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Strength in numbers: parents advocate for voting rights

June 5, 2018
Katie Visco

In a time when both women’s reproductive rights and children’s safety through gun violence are in danger, many parents have taken a stand against current political practices. One parent, columnist Ross Douthat, in an opinion article for the New York Times titled “Power to the Parents” outlines why he thinks parents deserve more voting rights to represent their underage children in the current political climate. To do so, he offers two main solutions:

  • Allowing parents to vote for their children through a system called “demeny voting”
  • Lowering the voting age to sixteen so children can have a say earlier

Demeny voting

Demeny voting” originated in 1986 as a way to combat “gerontocracy.” Douthat defined this term as when, “fertility declines and life expectancy increases and the political power of the elderly strangles future-oriented policy making.” According to Douthat, the simplest way of implementing the system is to assign a half a vote to each parent, with the possibility of single parents having a full vote for each of their children.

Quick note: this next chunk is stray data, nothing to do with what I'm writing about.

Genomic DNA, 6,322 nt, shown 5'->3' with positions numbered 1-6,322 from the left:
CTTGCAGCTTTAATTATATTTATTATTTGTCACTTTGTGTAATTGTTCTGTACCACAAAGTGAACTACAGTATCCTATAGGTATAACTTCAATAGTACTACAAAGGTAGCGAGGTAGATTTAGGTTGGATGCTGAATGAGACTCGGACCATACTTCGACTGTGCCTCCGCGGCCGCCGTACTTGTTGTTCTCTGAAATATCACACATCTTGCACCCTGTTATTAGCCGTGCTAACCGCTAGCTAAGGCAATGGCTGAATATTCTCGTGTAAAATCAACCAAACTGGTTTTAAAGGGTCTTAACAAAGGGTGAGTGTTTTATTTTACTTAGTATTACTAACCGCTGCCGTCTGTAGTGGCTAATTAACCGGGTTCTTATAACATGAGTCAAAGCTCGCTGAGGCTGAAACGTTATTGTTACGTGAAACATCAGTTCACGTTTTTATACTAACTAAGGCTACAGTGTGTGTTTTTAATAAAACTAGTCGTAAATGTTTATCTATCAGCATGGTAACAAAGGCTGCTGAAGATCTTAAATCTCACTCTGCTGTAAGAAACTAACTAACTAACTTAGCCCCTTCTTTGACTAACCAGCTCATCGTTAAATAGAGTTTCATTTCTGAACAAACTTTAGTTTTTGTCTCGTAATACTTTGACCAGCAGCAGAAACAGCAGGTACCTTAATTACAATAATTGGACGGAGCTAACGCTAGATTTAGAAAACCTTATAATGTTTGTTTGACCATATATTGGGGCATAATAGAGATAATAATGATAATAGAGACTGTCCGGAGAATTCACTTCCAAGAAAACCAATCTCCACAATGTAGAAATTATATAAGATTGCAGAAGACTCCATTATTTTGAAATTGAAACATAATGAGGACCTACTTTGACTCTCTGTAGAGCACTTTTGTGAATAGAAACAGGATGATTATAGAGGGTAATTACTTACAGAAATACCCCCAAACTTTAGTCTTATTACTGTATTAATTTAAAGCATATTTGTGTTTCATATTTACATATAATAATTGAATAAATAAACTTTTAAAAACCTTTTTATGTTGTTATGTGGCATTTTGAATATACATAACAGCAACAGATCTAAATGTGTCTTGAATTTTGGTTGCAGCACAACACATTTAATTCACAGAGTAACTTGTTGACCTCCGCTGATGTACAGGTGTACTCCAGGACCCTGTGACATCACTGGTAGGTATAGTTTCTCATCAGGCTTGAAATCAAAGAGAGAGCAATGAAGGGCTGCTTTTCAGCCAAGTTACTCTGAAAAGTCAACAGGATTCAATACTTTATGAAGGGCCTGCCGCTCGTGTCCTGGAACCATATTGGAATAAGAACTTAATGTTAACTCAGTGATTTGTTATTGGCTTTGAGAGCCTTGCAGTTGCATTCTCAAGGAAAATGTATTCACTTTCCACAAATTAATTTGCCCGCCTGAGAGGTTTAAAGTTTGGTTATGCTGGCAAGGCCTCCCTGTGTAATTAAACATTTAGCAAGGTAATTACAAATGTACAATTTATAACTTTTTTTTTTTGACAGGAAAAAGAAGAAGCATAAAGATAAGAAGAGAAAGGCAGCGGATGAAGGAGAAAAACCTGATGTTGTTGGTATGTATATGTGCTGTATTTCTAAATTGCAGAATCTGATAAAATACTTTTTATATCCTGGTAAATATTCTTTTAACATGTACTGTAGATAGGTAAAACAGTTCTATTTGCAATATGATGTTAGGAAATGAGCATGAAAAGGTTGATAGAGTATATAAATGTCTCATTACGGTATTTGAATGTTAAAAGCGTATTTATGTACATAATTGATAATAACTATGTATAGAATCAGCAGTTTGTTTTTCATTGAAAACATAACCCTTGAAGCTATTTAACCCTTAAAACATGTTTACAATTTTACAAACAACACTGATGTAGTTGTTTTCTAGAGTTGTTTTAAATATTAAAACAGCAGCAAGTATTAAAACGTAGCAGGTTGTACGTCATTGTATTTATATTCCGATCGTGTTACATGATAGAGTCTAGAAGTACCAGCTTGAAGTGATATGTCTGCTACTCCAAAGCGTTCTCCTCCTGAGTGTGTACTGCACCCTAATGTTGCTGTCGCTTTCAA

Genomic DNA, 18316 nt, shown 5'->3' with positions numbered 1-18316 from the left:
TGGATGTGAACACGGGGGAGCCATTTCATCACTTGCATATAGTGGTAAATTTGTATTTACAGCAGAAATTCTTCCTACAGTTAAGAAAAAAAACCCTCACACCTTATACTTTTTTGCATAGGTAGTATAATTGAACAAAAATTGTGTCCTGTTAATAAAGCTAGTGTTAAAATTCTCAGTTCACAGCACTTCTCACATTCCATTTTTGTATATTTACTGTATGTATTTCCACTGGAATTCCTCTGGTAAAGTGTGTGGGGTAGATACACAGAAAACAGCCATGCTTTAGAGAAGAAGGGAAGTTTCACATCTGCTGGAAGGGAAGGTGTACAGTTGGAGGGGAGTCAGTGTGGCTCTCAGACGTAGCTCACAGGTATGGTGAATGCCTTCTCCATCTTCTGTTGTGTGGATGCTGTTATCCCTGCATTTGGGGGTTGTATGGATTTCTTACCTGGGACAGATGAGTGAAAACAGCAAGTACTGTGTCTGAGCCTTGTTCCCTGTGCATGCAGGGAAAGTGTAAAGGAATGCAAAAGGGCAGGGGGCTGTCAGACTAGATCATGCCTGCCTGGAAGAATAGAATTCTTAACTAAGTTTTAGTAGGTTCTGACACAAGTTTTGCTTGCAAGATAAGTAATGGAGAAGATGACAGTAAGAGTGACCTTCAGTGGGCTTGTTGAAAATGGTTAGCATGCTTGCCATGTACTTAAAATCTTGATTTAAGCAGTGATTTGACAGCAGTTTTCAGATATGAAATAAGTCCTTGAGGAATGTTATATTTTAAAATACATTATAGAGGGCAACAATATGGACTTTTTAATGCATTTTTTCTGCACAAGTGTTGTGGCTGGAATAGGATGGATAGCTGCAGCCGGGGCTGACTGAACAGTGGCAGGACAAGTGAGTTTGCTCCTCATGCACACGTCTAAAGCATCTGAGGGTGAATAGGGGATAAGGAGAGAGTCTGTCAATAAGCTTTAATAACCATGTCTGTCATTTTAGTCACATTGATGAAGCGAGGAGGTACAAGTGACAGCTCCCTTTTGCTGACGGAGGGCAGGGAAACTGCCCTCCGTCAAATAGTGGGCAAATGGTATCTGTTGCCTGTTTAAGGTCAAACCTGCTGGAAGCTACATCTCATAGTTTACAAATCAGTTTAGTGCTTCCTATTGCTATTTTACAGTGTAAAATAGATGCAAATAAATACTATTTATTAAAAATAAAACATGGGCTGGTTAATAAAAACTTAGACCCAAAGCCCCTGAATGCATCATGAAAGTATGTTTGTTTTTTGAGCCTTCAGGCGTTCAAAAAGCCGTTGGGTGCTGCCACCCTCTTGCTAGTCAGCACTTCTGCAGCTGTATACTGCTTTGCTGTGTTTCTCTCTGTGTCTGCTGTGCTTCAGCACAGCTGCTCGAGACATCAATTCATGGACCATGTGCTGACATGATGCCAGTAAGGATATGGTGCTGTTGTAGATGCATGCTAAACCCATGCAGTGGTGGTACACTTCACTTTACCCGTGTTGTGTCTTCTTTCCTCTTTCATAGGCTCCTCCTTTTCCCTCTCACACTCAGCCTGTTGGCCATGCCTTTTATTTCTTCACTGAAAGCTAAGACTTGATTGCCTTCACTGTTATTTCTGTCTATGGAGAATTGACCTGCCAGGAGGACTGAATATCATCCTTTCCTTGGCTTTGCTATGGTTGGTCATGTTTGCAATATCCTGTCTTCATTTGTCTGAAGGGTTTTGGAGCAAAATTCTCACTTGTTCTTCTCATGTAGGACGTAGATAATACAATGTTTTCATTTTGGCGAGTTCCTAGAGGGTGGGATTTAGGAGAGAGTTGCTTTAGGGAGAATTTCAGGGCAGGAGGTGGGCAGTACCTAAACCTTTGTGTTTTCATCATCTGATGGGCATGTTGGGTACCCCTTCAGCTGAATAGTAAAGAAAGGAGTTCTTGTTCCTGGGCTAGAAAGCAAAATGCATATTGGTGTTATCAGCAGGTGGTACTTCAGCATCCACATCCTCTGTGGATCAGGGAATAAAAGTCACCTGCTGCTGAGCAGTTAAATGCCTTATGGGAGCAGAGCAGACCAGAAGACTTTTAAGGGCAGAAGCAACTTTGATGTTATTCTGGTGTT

Lowering the voting age

The main critique of the demeny voting system is that it forces children to vote as their parents vote (which is already an issue, let alone with a law to enforce it). To offset this, lowering the voting age would allow children to gain voting freedom from their parents at an earlier age, while of course still addressing original concerns of young children not getting a say at all. In summary, parents would have a voice for their children when they are infants through elementary school, until their children gained freedom to vote at the age of sixteen. This younger age is reflective of how underage hight schoolers are making an impact in a political world dominated by adults, even though they cannot vote for another few years. Lowering the age would allow politically-active teenagers to contribute to society, as the laws imposed by the older generation often impact them directly. There is a current push for this younger voting in places such as California, and Douthat suggests trying the system on a local or state level before it comes to the national forefront.

In conclusion, parents in today’s world should be cognizant of how their voting practices can impact their children’s future years, and how they can begin to take steps to help their young ones as early as possible. Douthat concluded his opinion piece with the quote: “The hand that steers the minivan should be the hand that rules the world.” Click here to read his entire piece.


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